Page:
Speed under Sail, 1750–1830
|Title:||Speed under Sail, 1750–1830||Authors:||Kelly, Morgan
Ó Gráda, Cormac
|Permanent link:||http://hdl.handle.net/10197/8727||Date:||Jun-2017||Abstract:||We measure technological progress in oceanic shipping directly by using a large database of daily log entries from ships of the British and Dutch East India Companies and Navies to estimate daily sailing speed in different wind conditions from 1750 to 1850. Against the consensus among economic (but not maritime) historians that the technology of sailing shipswas static during this time, we find that average sailing speeds of British ships in moderate to strong winds rose by nearly a third. Driving this steady progress seems to be continuous evolution of sails and rigging, and improved hulls that allowed a greater area of sail to be set safely in a given wind. By contrast, looking at every voyage between the Netherlands and East Indies undertaken by the Dutch East India Company from 1595 to 1795, we find that journey time fell only by 10 per cent, with no improvement in the heavy mortality, averaging six per cent per voyage, of those aboard.||Type of material:||Working Paper||Publisher:||University College Dublin. School of Economics||Keywords:||Technological progress;Shipping||Language:||en||Status of Item:||Not peer reviewed|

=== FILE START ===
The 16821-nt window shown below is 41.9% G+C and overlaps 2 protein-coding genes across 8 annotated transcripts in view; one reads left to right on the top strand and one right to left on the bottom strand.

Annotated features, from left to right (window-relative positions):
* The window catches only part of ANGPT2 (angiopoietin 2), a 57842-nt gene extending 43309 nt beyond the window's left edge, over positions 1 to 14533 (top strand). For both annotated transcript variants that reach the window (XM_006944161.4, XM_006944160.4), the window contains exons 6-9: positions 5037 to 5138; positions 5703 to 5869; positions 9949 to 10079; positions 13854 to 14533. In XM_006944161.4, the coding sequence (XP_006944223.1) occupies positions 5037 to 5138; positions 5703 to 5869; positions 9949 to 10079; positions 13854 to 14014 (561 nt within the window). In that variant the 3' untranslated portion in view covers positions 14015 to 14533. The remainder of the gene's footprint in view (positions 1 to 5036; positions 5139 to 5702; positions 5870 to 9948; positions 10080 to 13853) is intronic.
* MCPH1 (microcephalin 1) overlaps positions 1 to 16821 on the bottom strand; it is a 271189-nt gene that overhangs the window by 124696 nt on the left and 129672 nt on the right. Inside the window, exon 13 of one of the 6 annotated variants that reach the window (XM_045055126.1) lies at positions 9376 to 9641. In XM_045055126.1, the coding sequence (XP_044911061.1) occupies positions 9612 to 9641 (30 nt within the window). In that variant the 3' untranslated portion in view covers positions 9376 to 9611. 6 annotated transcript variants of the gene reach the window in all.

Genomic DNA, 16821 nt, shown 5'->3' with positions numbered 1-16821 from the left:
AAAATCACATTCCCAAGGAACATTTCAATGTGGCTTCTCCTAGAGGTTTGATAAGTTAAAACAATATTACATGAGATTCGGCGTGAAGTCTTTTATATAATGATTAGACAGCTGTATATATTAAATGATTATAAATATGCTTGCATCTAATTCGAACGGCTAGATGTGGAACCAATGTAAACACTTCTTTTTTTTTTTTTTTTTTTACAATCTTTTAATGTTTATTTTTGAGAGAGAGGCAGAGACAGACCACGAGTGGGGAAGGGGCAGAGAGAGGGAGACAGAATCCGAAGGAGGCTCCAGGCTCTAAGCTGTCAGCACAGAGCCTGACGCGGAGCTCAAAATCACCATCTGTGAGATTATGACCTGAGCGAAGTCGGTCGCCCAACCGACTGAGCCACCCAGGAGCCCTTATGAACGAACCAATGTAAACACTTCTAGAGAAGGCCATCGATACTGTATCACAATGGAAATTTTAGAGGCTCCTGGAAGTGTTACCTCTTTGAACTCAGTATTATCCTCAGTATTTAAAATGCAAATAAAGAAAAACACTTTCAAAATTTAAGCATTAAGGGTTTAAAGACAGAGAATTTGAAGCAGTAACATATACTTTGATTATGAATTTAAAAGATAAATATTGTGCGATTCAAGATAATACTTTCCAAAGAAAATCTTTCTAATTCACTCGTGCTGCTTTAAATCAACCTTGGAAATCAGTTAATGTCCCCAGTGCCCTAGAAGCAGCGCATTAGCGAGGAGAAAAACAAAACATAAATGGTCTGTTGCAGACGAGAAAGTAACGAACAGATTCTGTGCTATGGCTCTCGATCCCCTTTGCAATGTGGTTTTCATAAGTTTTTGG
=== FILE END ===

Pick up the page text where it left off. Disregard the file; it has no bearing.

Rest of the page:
|Appears in Collections:||Economics Working Papers & Policy Papers|
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